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What is vestibular neuritis?

The inner ear is transmitting signals to the brain through the vestibulo - cochlear nerve. If this nerve gets inflamed, it may cause feelings of nausea, dizziness, and imbalance. This condition is known as vestibular neuritis. In most cases, only one ear is affected by vestibular neuritis.


Dizziness related to some problem in the inner ear such as vestibular neuritis frequently comes out of nowhere, but it is also common to experience dizziness immediately after a person wakes up in the morning. Symptoms related to vestibular neuritis such as an intense vertigo may last for days on end. Other symptoms related to vestibular neuritis include vomiting and nausea, imbalance (which causes problems when sitting, standing and walking) and difficulty in concentrating. If hearing problems such as a buzzing in the ears or a hearing loss are experienced alongside these symptoms, than it might be a condition known as labyrinthit is.


This condition usually emerges after a viral infection such as flu or a cold, so viruses are usually blamed for causing vestibular neuritis. Still, some people are affected by vestibular neuritis, but had neither flu nor a cold, so there other causes of vestibular neuritis other than viruses. Symptoms that affected persons experience are caused by the 'wrong' signals that are being sent to the brain by the inflamed and swollen nerve. 'Wrong' signals tell the brain that the body is moving even when it is not. So, on one end, brain is told that there is movement. Meanwhile, input from the eyes tells the brain that the body is not moving – or that it is moving in another direction. These signals are contradictory and confuse the brain, causing imbalance and sensation of dizziness – it seems that the space around the person is spinning.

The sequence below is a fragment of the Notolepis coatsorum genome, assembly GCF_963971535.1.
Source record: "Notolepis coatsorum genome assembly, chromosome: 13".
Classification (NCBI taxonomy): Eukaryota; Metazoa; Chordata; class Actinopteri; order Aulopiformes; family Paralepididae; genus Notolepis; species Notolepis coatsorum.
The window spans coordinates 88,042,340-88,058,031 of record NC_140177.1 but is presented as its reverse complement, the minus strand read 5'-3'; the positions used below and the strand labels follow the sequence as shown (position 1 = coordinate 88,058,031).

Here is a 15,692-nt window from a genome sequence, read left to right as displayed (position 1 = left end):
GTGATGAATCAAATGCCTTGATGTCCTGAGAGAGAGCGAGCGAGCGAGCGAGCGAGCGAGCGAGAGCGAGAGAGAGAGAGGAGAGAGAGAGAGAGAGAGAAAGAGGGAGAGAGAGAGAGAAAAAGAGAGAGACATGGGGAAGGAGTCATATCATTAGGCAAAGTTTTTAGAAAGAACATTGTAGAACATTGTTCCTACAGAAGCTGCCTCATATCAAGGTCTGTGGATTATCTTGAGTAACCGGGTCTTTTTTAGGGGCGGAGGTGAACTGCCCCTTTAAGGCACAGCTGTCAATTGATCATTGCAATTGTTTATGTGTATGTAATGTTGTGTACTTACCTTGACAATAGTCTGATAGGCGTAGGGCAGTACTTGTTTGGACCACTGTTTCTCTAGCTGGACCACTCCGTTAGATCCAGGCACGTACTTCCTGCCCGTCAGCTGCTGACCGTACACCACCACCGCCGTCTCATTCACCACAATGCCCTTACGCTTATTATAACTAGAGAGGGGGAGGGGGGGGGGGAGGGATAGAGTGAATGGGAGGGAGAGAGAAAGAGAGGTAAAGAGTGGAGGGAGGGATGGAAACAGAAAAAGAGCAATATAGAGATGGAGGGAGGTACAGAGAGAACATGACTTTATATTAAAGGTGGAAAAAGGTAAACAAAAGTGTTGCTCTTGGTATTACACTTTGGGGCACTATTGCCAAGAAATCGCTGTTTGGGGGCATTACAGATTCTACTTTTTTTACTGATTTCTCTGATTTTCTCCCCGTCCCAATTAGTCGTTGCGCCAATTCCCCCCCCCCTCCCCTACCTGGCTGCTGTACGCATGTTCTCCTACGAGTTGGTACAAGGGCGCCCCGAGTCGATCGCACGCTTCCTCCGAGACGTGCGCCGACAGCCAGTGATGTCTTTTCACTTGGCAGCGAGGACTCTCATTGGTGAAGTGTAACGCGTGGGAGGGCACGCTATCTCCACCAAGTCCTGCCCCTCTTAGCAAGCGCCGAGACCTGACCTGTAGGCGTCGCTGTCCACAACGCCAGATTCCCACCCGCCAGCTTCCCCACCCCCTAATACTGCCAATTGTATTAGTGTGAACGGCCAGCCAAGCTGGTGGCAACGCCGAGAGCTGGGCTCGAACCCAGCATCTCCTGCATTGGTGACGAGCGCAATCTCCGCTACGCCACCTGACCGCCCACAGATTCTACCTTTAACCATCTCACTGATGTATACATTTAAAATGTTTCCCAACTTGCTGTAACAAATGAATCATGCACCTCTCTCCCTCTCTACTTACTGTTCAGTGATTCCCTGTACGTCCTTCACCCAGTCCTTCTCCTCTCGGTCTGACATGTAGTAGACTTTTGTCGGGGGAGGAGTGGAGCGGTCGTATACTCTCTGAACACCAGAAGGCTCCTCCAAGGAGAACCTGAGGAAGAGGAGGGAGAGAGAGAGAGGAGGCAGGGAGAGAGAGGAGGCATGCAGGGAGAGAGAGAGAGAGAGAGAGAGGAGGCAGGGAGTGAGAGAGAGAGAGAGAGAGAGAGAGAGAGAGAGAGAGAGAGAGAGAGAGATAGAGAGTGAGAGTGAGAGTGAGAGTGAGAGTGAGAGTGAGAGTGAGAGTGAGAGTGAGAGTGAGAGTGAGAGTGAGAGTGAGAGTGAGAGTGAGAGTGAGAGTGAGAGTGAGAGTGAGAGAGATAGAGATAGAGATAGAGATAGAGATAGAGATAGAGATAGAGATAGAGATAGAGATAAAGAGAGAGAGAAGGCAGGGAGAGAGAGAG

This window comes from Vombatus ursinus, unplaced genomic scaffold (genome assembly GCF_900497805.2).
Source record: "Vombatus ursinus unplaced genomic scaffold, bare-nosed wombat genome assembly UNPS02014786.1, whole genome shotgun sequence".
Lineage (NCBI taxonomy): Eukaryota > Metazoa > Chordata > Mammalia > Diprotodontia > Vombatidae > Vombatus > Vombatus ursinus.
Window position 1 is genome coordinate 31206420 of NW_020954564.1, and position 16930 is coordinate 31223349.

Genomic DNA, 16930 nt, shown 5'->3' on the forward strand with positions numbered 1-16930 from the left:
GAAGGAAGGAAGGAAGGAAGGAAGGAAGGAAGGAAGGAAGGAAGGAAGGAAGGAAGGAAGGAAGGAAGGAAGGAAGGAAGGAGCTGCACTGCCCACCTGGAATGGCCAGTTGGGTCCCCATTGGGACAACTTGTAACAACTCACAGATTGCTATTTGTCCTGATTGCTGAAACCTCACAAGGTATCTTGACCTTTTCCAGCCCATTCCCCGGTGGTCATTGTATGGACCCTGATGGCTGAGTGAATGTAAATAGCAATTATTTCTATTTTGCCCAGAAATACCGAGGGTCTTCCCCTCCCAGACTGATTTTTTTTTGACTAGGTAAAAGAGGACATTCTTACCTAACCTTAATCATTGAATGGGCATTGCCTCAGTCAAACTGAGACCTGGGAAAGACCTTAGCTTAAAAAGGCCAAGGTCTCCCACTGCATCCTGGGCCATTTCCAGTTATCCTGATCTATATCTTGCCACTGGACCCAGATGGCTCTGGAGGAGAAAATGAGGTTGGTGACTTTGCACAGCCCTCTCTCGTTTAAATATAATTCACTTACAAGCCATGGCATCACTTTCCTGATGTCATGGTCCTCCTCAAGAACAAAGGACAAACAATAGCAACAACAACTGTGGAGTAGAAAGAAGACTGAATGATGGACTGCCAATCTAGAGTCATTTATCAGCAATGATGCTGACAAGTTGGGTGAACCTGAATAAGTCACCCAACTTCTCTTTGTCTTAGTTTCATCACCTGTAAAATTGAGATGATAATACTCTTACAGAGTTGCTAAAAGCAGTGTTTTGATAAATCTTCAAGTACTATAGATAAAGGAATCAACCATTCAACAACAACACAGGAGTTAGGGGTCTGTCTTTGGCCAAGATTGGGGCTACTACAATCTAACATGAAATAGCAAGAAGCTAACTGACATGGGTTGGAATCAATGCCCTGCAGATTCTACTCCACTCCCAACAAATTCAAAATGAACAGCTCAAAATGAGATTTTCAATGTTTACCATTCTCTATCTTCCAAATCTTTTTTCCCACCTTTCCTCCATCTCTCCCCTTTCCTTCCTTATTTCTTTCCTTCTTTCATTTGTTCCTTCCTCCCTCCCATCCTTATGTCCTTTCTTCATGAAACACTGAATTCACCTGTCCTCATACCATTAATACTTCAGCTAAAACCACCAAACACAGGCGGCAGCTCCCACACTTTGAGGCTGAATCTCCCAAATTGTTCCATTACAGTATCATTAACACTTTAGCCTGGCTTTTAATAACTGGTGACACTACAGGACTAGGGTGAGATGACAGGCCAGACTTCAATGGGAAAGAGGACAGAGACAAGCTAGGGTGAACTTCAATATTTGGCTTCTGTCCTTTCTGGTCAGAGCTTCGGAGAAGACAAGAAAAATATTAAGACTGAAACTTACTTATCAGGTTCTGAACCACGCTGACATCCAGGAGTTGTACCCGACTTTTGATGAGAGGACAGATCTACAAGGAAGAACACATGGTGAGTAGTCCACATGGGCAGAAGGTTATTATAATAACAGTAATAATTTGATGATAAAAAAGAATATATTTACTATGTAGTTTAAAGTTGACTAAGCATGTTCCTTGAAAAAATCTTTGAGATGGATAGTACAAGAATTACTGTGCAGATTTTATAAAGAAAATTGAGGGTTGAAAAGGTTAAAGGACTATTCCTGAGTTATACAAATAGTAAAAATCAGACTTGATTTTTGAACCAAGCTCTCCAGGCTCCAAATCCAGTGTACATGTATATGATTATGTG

Diagnosis and treatment

Medical assistance should be sought as soon as you experience the described symptoms. Diagnosis is based on looking at the symptoms and MRI scan and examination of the patients' eye movements if the symptoms are not conclusive. Primary form of treatment is a couple of days of complete rest in bed, and it is advised to keep the head as still as possible or at least to avoid any quick or sudden head movements. Balance exercises are used in order to learn to control the symptoms. Medications such as antihistamines or corticosteroids might soothe the inflammation and the doctor might recommend their use. The inflammation usually resolves within a few weeks and there is rarely any permanent damage. If the symptoms last for months then the patient must undergo a process known as compensation. This includes vestibular rehabilitation exercises, which help the brain to adjust to to the fake imbalance sensation.

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